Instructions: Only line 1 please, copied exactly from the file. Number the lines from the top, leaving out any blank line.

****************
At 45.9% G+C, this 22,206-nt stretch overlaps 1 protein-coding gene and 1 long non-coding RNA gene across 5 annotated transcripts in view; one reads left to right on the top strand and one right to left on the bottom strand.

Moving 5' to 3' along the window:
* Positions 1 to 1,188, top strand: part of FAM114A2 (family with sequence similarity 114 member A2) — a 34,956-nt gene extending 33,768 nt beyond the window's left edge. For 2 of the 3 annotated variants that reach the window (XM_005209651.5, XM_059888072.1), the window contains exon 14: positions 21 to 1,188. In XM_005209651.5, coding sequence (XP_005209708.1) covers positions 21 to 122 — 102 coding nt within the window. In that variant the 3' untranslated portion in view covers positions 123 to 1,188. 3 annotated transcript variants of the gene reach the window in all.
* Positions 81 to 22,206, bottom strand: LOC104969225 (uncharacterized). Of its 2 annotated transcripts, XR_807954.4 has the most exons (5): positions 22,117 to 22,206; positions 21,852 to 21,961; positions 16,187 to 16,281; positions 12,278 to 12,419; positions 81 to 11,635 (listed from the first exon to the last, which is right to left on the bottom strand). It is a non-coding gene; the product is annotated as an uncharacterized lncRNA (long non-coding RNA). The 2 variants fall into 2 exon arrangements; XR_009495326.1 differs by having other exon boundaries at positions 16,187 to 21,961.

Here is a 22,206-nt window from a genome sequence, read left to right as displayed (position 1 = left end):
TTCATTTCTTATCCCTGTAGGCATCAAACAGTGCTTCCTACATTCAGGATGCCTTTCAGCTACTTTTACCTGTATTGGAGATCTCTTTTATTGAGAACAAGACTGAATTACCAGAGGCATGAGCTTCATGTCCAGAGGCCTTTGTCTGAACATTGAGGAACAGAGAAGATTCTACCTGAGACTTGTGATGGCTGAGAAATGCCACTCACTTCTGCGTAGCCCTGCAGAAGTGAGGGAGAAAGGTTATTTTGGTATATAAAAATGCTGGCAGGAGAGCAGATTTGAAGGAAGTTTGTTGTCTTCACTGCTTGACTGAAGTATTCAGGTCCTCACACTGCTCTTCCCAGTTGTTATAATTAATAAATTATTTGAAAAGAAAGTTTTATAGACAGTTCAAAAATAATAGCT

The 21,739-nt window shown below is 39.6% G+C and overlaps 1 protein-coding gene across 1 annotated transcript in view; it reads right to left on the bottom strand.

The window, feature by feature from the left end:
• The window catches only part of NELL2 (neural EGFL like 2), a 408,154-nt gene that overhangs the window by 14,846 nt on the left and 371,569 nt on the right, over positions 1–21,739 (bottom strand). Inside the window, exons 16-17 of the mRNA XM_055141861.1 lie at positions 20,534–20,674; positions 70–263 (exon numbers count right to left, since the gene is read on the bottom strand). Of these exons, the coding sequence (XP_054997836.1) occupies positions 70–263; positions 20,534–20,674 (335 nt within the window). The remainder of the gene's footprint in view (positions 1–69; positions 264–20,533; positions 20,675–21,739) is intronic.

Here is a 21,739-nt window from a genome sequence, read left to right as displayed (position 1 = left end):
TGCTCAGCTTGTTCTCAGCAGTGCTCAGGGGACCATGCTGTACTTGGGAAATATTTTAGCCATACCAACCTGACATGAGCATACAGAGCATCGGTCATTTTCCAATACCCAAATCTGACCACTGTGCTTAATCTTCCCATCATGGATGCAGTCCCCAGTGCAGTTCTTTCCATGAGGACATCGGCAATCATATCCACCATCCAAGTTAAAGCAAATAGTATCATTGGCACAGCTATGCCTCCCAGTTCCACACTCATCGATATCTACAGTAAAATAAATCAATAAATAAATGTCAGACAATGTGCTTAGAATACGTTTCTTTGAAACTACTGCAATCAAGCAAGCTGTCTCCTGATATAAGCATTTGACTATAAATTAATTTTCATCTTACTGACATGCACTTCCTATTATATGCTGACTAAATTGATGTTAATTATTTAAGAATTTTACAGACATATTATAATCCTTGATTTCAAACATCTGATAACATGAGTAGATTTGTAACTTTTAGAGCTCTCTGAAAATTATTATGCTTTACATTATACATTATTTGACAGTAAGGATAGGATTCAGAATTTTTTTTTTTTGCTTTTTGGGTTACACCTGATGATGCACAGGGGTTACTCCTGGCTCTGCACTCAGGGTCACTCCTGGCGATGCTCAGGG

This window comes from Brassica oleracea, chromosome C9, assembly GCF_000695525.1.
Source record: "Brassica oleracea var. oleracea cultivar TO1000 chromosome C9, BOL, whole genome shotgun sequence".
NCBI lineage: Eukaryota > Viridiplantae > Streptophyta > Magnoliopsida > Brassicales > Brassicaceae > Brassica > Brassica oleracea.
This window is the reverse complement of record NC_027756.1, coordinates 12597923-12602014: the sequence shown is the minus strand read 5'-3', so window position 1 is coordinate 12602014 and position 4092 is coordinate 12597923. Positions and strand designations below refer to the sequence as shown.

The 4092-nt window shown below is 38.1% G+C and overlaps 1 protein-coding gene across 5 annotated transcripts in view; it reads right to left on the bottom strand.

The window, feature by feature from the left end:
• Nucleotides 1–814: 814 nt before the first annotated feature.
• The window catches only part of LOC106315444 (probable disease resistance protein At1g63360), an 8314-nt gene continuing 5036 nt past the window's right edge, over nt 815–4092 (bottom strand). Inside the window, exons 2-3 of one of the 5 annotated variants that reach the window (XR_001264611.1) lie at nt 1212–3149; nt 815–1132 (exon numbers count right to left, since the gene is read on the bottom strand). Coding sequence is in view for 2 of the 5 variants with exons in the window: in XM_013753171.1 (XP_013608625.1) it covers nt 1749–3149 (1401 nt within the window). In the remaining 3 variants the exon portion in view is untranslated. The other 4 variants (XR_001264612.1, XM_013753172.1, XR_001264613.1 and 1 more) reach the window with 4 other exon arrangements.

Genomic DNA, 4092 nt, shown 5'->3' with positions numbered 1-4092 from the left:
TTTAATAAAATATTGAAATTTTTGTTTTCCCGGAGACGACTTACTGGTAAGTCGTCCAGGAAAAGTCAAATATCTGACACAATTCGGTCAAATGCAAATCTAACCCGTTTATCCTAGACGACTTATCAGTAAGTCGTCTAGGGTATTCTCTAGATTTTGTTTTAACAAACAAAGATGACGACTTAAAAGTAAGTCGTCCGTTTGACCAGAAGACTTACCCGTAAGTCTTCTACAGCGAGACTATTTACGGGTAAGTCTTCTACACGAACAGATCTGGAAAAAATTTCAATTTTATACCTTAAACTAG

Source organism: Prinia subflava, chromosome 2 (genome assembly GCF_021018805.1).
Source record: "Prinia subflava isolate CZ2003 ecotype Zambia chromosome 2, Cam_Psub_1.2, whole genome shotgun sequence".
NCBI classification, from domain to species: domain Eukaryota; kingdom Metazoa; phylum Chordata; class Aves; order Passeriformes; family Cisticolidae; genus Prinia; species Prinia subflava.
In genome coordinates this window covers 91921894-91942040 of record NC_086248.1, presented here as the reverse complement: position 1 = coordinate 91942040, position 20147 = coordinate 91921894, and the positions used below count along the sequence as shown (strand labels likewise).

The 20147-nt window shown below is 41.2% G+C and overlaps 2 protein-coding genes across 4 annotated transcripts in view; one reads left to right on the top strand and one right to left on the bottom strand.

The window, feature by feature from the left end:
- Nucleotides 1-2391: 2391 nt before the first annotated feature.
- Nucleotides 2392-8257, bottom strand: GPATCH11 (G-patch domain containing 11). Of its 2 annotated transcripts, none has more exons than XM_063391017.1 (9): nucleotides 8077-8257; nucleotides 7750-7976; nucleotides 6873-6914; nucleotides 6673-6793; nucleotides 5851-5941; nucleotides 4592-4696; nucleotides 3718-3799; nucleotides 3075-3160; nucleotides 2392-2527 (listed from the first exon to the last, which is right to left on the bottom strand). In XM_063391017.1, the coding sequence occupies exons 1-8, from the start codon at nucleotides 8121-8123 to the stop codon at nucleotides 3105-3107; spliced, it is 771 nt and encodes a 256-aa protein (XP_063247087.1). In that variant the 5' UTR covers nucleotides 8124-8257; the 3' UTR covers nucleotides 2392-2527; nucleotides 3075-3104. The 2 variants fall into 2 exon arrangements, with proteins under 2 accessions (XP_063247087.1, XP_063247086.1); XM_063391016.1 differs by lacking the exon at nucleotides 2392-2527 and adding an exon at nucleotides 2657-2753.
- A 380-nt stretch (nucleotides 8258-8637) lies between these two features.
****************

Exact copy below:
At 45.9% G+C, this 22,206-nt stretch overlaps 1 protein-coding gene and 1 long non-coding RNA gene across 5 annotated transcripts in view; one reads left to right on the top strand and one right to left on the bottom strand.